Main themes in The Life
- the artist’s presence
- experience of the piece
- essence of performance
- ‘real time’
Another artist that Miranda suggested I should look into is Ron Mueck. His work is highly different from mine – he creates a detailed realistic human figure sculptures, while playing with the scale making them smaller or bigger than normally. However, the aim of his work is to capture the feeling of key moments in our passage through life which is illusively similar to my own. He wants the audience to focus on the unspoken. On merely an emotion. Through the sculptures of human body he presents new sensation, the ‘out-of-body’ experience that leads to contemplation about the body itself and its role to the understanding each other.
of course I am emotional
Of course I am emotional is a meditative video focusing on a visual experience. It explores the perception of human body in the context of nature, while being a subtle admiration of the body. This short experimental film visualises a sensation, an emotion, it is a love letter to the body. It’s main focus lays in realising how important the body really is, how impactful on the outside world, on other people and on ourselves. It is a reminder that the body is a reflection of our lives and a place to live in, a home.
Stills from my almost finished project:
I was astonished by the variety of projects and ideas presented by my peers. While talking to Maï-Lyng and Anna S. I noticed that somehow almost every project was connected to the sea. Either it was as pebbles on the beach, a sea creature or pictures of sea foam, every piece was inspired by the place we all stuck in during the pandemic – which is here, Aberystwyth. Being here plays an enormous part in our creation, through inspiration to realisation, the atmosphere of this town fuels our creativity in multiple ways!
the last touch
While editing my film I was using the green screen technique, since I have recorded all of my videos on a blue/green sea background I was able to use this technique to create somewhat of a collage in a moving image. My goal was to create an illusion of continually transforming body, merging with the background and other figures visible in the video.
I have noticed, however, that the quality of the video drastically drops when using this method. This is a matter that I will work on in the second semester. Maybe using a better camera or changing the surroundings (the dark room with just projector light) of the shooting will improve the final quality of the video.
As for the sound for my video, I went with Miranda suggestion and messaged my classmate Isaac, who was making sea and water recording earlier in the semester. He was using a Hydrophone that allowed him to take a clear sound recordings. His experimentations and process is on his page under the name Isaac Peat.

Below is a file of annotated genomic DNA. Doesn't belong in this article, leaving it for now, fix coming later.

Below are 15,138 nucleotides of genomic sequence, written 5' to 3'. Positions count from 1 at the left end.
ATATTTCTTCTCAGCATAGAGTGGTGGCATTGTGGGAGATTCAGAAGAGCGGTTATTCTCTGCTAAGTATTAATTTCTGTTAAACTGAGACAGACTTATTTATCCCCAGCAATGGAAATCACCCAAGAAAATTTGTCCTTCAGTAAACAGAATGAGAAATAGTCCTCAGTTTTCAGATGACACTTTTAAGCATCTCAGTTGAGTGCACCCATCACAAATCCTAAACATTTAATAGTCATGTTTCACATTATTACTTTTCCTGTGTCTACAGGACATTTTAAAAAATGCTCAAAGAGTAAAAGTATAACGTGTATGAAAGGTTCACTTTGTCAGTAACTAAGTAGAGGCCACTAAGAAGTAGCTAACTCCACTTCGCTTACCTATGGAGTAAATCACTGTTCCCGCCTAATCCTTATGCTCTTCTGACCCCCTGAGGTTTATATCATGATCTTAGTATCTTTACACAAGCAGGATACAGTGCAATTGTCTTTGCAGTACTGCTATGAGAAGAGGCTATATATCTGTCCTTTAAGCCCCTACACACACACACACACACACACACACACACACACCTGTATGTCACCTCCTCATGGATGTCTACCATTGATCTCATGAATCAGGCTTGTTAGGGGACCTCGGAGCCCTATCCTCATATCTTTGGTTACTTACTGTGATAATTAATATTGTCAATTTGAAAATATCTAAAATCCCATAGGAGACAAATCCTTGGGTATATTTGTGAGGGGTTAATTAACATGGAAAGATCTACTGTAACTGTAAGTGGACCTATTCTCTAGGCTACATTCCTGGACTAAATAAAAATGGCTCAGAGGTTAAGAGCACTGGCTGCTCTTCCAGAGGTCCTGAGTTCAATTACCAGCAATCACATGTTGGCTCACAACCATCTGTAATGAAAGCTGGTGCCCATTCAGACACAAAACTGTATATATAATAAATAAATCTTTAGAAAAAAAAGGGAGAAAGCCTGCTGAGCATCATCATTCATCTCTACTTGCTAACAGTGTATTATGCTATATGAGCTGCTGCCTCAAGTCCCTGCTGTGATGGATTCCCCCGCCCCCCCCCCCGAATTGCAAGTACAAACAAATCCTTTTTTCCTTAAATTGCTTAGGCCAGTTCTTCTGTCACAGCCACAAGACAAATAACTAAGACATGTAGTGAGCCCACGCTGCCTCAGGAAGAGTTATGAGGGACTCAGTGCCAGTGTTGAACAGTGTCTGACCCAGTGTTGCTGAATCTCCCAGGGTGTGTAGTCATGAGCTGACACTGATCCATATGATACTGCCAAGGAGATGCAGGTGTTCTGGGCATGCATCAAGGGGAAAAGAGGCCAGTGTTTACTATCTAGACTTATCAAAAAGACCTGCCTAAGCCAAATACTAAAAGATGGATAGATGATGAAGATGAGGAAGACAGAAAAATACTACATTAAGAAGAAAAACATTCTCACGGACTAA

As a member of a Marketing Team, I was in charge of maintaining the instagram page for the exhibition. My project was finished so I could focus on gathering informations and pictures about my peers projects, and uploading them on instagram. As it usually happens during short deadlines like this, not all of participants send their projects descriptions, however, it doesn’t influenced the promotion much. Here came the last week before the big event.
THE WINTER SHOW 2020
Unfortunately I couldn’t participate in the Winter Show rehearsal due to some technical problems with my computer (meaning I have forgotten to bring to Poland an adapter for my laptop charger and had to run to the shop in the search for one loosing all the rehearsal…).
The Winter Show itself was a quite disappointing experience for me. The visual quality of every piece drastically dropped, was blocky, not mentioning about loosing the sound in almost all the projects. All my friends and family who watched the exhibition felt like as an audience they were excluded in many parts from getting the proper feel of the projects.
As an artist, I was extremely nervous about my presentation so I prepared a list of talking points to make sure I won’t forget to mention any of the crucial aspects of my work – for that I thank myself, because in the right moment the stress got the best of me and my mind went blank, if not for the cheat sheet I would not be able to put together the however miserable introduction I have given.
Even though I was aware the quality of my video dropped due to exporting issues I have encountered, I must admit I was pleased with my final project. Unfortunately the audience was deprived (or maybe spared) from it. The sound, especially the beginning of my video, was drowned out and distorted. The video itself was lacking any fluidity of motion, and was almost presented frame by frame. For obvious reasons I was absolutely devastated by that outcome. I tried focusing on the positive sides of the Winter Show exhibition, but the negatives have won and I am left completely dissatisfied and discouraged… For now, I am hoping that soon enough we’ll be able to present our work in a regular manner, in a gallery, around people.